Breast cancer vaccine shows promise in small clinical trial
A breast cancer vaccine is safe in patients with metastatic breast cancer, as indicated by the results of an early clinical trial. Preliminary evidence also suggests that the vaccine primed the patients' immune systems to attack tumor cells and helped slow the cancer's progression.
The new vaccine, developed at Washington University School of Medicine in St. Louis, Missouri, causes the body's immune system to home in on the protein mammaglobin-A, found almost exclusively in breast tissue. The protein's role in healthy tissue is unclear, but breast tumors express it at abnormally high levels, past research has shown. The study was published in Clinical Cancer Research (2014; doi:10.1158/1078-0432.CCR-14-0059).
"Being able to target mammaglobin is exciting because it is expressed broadly in up to 80% of breast cancers, but not at meaningful levels in other tissues," said breast cancer surgeon and senior author William E. Gillanders, MD, professor of surgery. "In theory, this means we could treat a large number of breast cancer patients with potentially fewer side effects.
The vaccine primes a type of white blood cell, part of the body's adaptive immune system, to seek out and destroy cells with the mammaglobin-A protein. In the smaller proportion of patients with breast cancer whose tumors do not produce mammaglobin-A, this vaccine would not be effective.
In the new study, 14 patients with metastatic breast cancer that expressed mammaglobin-A were vaccinated. The phase 1 trial was designed mainly to assess the vaccine's safety. According to the authors, patients experienced few side effects, reporting eight events classified as mild or moderate, including rash, tenderness at the vaccination site, and mild flu-like symptoms. No severe or life-threatening side effects occurred.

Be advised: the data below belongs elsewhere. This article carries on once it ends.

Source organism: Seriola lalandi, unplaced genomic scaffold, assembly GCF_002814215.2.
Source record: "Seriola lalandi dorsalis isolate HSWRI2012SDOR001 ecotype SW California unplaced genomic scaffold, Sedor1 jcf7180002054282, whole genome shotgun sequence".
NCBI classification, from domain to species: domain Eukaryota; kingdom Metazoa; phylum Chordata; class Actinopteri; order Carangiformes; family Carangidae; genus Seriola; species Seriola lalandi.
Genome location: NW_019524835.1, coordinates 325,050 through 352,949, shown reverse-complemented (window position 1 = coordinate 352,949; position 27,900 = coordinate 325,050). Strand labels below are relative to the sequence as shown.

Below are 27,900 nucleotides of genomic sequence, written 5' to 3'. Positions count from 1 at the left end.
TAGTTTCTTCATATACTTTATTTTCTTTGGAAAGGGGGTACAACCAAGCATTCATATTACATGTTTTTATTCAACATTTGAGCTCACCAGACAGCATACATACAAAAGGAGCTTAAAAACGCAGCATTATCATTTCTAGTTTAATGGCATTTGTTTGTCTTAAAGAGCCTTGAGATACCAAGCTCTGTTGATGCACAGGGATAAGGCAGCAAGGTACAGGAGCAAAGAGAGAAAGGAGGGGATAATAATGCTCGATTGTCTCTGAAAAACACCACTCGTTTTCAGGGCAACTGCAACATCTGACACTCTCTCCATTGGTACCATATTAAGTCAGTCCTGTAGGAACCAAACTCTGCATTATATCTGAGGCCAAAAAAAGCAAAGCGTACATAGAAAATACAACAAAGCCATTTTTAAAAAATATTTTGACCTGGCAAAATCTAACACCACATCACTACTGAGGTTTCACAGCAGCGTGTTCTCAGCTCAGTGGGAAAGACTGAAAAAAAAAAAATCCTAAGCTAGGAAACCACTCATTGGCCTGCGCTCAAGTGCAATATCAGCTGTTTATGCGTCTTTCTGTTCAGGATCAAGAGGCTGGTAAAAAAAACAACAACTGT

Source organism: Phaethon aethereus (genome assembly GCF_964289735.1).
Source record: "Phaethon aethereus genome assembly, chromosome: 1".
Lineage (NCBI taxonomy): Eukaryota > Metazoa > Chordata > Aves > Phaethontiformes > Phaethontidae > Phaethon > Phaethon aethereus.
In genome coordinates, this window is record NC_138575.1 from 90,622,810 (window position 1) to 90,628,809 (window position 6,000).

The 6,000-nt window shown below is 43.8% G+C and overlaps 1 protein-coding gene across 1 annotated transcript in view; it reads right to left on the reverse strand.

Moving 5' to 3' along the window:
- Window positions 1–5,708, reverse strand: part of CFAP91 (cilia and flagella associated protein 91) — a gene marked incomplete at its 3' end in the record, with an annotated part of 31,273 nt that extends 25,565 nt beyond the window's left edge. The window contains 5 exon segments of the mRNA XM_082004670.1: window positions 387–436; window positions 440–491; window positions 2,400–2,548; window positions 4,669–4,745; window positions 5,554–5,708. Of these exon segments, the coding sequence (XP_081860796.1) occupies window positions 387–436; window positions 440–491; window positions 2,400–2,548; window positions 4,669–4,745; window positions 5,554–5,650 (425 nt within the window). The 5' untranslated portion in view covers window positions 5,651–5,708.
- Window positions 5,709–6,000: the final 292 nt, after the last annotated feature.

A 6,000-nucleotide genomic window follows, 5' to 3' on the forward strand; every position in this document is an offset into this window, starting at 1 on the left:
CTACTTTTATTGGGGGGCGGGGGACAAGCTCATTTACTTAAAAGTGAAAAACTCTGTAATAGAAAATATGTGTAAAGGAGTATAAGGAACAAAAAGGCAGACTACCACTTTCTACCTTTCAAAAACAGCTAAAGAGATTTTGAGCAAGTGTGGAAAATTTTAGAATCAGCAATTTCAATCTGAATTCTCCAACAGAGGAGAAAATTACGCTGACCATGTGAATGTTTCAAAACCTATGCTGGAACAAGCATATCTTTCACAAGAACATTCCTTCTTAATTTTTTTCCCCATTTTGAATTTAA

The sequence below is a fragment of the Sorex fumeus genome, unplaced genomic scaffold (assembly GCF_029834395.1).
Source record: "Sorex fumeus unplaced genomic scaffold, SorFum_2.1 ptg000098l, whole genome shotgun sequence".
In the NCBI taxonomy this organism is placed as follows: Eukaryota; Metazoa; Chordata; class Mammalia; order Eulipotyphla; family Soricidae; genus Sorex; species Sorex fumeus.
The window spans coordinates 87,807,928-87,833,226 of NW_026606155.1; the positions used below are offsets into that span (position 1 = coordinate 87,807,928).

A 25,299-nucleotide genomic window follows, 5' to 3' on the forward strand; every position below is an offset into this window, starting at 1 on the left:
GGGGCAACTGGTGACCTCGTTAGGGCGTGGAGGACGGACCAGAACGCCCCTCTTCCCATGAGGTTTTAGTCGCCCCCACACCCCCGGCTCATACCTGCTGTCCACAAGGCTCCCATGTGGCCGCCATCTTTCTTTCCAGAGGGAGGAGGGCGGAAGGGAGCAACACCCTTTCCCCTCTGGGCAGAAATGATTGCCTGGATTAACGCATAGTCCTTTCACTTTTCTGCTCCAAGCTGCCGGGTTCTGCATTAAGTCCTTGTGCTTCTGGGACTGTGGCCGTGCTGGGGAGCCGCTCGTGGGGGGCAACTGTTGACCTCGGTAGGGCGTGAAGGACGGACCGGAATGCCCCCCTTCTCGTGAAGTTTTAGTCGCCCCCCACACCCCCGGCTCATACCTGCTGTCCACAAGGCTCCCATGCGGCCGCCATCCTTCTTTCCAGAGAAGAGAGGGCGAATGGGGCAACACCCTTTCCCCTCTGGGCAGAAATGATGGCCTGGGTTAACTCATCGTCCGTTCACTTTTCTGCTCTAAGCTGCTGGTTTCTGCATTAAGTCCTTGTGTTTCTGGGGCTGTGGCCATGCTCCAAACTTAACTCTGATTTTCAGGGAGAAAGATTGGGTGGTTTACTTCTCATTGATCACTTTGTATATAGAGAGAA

Although the trial was designed to test vaccine safety, preliminary evidence indicated the vaccine slowed the cancer's progression, even in patients who tend to have less potent immune systems because of their advanced disease and exposure to chemotherapy.
"Despite the weakened immune systems in these patients, we did observe a biologic response to the vaccine while analyzing immune cells in their blood samples," said Gillanders. "That's very encouraging. We also saw preliminary evidence of improved outcome, with modestly longer progression-free survival."
Of the 14 patients who received the vaccine, about half showed no progression of their cancer 1 year after receiving the vaccine. In a similar control group of 12 patients who were not vaccinated, approximately one-fifth showed no cancer progression at the 1-year follow-up. Despite the small sample size, this difference is statistically significant.
Based on results of this study, Gillanders and his colleagues are planning a larger clinical trial to test the vaccine in patients with newly diagnosed breast cancer, who, in theory, should have more robust immune systems than patients who have already undergone extensive cancer therapy.
"If we give the vaccine to patients at the beginning of treatment, the immune systems should not be compromised like in patients with metastatic disease," Gillanders said. "We also will be able to do more informative immune monitoring than we did in this preliminary trial. Now that we have good evidence that the vaccine is safe, we think testing it in newly diagnosed patients will give us a better idea of the effectiveness of the therapy."